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What I Learned at AWS re:Invent 2017
One of the things I enjoy about working at Opsview is the opportunity to attend events like AWS re:Invent 2017 in Las Vegas. Amazon attracts over 40,000 attendees to re:Invent every year. Most of the customers with whom I work use some sort of Amazon's public infrastructure or it is in their plans. So this was a great opportunity to learn in-depth from industry experts.
To get acclimated to re:Invent, I explored the vendor expo on Monday. I spoke to a range of vendors, including some that are similar to Opsview. From the vendors to the conference itself, there were themes of predictive analytics, machine learning and how these technologies can be used today.
The keynotes by Andy Jassy, AWS CEO and Werner Vogels, CTO at Amazon, reinforced the machine learning message. Artificial Intelligence (AI) was discussed in the keynote, including a presentation from Brian Mathews, VP of Platform Engineering at Autodesk. Brian spoke about the impressive innovations Autodesk has made on AWS and how AI helps them complete workloads in the cloud.
Some of my session highlights:
GPS: Building a Profitable Next-Generation AWS MSP Practice
Speakers: Barbara Kessler, David Lim, Ben Perak
This session included great detail on how traditional MSPs are moving away from items such as device based SLAs and hardware based solutions to cloud/software based solutions and application based SLAs. The speakers also mentioned the opportunity for moving customers to the cloud and about partner enablement AWS offers.
Using Amazon CloudWatch for Amazon ECS Resource Monitoring at Scale
Speaker: Brendan McFarland, Mapbox
Brendan McFarland explained some of the challenges in monitoring a shared resource environment. These include tags at cluster level, multiple teams in one resource and loss of granularity for teams. His solution was to use custom metrics within ECS to grab information per cluster such as RunningTasksPerInstances and AgentConnectedPercent.
A Day in the Life of a Netflix Engineer III
Speaker: Dave Hahn, Netflix
Dave Hahn gave a packed audience a glimpse into the technology behind Netflix. He explained chaos engineering and how Netflix uses it to ensure highly available systems under a mutltitude of potential failure scenarios. If chaos engineering is new to you, I recommend taking a look at this free eBook.
Deep Dive on AWS CloudFormation
Speaker: Luis Colon, Anil Kumar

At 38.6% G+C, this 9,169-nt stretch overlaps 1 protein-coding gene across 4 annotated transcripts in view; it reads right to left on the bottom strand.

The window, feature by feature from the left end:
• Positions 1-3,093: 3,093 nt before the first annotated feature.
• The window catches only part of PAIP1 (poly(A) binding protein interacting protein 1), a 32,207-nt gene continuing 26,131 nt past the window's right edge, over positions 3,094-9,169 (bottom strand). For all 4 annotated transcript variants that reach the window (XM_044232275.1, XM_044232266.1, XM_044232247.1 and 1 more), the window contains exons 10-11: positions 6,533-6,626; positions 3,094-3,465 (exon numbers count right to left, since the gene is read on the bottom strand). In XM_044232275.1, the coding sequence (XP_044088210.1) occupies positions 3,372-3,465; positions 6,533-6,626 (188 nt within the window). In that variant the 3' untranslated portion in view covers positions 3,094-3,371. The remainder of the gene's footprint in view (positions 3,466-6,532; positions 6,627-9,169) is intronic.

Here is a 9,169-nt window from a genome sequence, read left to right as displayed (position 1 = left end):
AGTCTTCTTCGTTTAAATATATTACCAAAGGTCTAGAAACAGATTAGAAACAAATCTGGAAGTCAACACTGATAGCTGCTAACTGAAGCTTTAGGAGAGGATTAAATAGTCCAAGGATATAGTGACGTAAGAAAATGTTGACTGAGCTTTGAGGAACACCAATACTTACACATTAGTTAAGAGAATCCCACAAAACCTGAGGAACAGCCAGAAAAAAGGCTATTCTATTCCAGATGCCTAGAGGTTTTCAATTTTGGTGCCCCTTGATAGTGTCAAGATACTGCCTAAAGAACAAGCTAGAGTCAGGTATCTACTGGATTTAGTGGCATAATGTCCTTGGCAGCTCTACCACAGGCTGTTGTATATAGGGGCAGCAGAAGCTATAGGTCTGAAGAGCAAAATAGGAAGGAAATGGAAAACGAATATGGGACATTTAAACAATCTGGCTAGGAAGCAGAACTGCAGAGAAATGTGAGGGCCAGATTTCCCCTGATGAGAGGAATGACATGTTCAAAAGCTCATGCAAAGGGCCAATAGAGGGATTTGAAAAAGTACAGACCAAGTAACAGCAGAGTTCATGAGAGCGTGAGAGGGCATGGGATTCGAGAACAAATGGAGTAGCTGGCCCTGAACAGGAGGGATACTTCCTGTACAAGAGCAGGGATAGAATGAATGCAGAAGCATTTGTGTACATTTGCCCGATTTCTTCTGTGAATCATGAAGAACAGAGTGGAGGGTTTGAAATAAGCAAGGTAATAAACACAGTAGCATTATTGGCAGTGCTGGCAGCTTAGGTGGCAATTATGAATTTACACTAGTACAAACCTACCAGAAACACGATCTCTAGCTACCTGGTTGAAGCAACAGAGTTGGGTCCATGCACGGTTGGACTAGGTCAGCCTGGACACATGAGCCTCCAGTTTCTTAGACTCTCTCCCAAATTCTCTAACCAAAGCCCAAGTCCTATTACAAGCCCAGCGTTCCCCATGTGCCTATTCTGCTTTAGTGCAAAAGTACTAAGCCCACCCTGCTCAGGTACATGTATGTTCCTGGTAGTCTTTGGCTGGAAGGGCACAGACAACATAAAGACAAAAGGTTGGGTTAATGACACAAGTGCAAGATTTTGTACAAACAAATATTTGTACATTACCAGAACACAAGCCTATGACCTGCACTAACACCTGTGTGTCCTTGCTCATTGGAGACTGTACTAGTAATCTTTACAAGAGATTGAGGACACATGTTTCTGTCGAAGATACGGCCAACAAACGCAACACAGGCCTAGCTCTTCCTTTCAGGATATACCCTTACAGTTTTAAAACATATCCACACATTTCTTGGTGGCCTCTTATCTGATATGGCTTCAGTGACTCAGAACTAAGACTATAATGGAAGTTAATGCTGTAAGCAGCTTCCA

This session was useful to understand everyday management of CloudFormation. Luis and Anil explained StackSets and how they can be deployed into different regions and accounts. Their knowledge of use cases gave the session a sense of practicality for using CloudFormation. Dive further into StackSets.
Application Performance Management on AWS
Speaker: Marcos Ortiz
Marcos Ortiz covers a wide range of information including how to use CloudWatch X-Ray to APM best practices. I found this session quite insightful working in the monitoring space. Trends in monitoring hit home since I see customer environments are increasing in complexity. Check out this session recording for best practices on APM. Marcos includes a ton of links for resources to check out.
Auto Scaling Prime Time: Target Track Hits the Bullseye at Netflix
Speakers: Vadim Filanovsky, Anoop Kapoor, Tara Van Unen
The team at Netflix and Amazon explained a new product for Auto Scaling called Target Tracking. It allows you to autoscale based on an overall metric such as CPU utilization or throughput, for example. This leads to smoother scaling of your workloads across AWS by shifting the logic limits to the Auto Scaling system. Learn more.
AWS DeepLens Workshop: Building Computer Vision Applications
Amazon introduced a new deep learning camera for image recognition. The camera is designed to spread image-based machine learning to more people, including garnering interest from developers. The DeepLens cameras were given away for free as long as you signed up for a workshop. Everyone wanted to get in on this, myself included. AWS DeepLens can utilize frameworks such as Apache MXnet, Caffe and Tensorflow. Learn more.
The main feature of the camera is that it can use AWS SageMaker, which allows for you to train models at scale and optimize each of the 10 most common machine learning frameworks: https://aws.amazon.com/sagemaker/?nc2=h_a1
Working for a monitoring company, I find customers evaluating or already using Amazon's public cloud services. On the flight home to Boston, I found myself contemplating all the new ideas I'd taken in during the week. The highlight was getting hands-on with machine learning. Machine learning seems to be coming up a lot as something we all want to know more about. Besides the long lines and hectic shuttle buses, I can say I really enjoyed AWS re:Invent 2017.
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